Caraway Tea Bread

I was looking for a vehicle for jam, a change from the fruit-filled tea bread and a way to use up ingredients I already have.

This item is introduced as being suitable for children, although ‘Grown ups may do well to visit on its afternoon debut’ apparently.

From Tea-Time and some Cakes, Kitchen Essays, Agnes Jekyll. (Persephone Books, reprinted 2008)

Caraway Tea Bread

3 teacups flour
1 teacup castor sugar
1 cup boiling milk
3 oz butter
2 tsp baking powder
1 egg
1 large dessertspoonful ground caraway seeds

Mix flour, baking powder and sugar, rub in butter, mix the milk warmed with the egg beaten and the ground caraway seeds. Knead into a flattish brick-shaped loaf or cake, and bake 20 minutes in a quick oven.

To be eaten fresh with a little butter.


  • The caraway seeds I have are whole and ended up being bashed and chopped a bit before they were added. I had a kitchen equipment fail by losing my pestle (Where is it, seriously?! My kitchen is tiny! Don’t comment ‘Behind the fridge!’, I have already looked there.)  and then immediately after this, my hand mixer stopped working.
  • I also didn’t have any milk so decided to substitute a cup of hot water and a spoonful of oil, to which I added the seeds while I was doing the weighing and rubbing in so they could soften up.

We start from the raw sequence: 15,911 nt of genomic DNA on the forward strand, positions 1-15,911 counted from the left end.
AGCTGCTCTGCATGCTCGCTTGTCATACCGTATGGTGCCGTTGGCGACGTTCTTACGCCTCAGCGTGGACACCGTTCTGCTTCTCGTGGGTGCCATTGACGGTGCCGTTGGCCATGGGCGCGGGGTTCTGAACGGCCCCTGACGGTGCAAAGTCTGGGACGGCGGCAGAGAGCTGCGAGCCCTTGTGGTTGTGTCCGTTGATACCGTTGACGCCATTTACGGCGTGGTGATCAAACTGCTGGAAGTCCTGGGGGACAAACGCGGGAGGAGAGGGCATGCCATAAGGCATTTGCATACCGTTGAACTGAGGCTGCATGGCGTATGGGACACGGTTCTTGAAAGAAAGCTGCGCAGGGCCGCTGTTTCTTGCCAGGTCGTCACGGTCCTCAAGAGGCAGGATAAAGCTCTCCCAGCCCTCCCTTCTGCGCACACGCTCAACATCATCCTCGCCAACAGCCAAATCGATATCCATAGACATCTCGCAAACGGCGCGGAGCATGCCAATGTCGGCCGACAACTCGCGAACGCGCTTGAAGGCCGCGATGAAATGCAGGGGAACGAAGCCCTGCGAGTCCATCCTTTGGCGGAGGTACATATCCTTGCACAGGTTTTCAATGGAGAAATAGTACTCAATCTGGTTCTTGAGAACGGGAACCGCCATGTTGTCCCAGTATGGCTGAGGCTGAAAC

• I rubbed the fat and dry ingredients into tiny even crumbs, which, I realise in retrospect may have been an error in terms of the softness of the loaf.
  • I used a small loaf tin. I contemplated putting the mixture into 2 round cake tins but the batter  (which was like firmer, more elastic cake batter) filled the loaf tin by 2/3 which seemed about right.
  • Cooking time given is a complete lie, if you’re cooking it in a bread tin. I gave it 20 minutes at GM8, after which time it was brown on top and still liquid within.  I then turned the oven down to GM5 and gave it another 20 minutes. I imagine if I had cooked it in a flatter tin, it would have been quicker.


The texture is a cross between a cake and a scone, with a crisp crust and firm enough centre on which to spread butter. I think I may have overcooked it slightly so I shall have to see how well it keeps. It is also rather crumbly, with some pieces of crust breaking off so next time I make this, I’ll use a shallower tin. It is fairly sweet but the flavour is good – I thought it might need some orange or lemon zest or some vanilla but the fruity notes in the caraway seeds have infused the whole loaf.

caraway seed cake

Carried away by Elly


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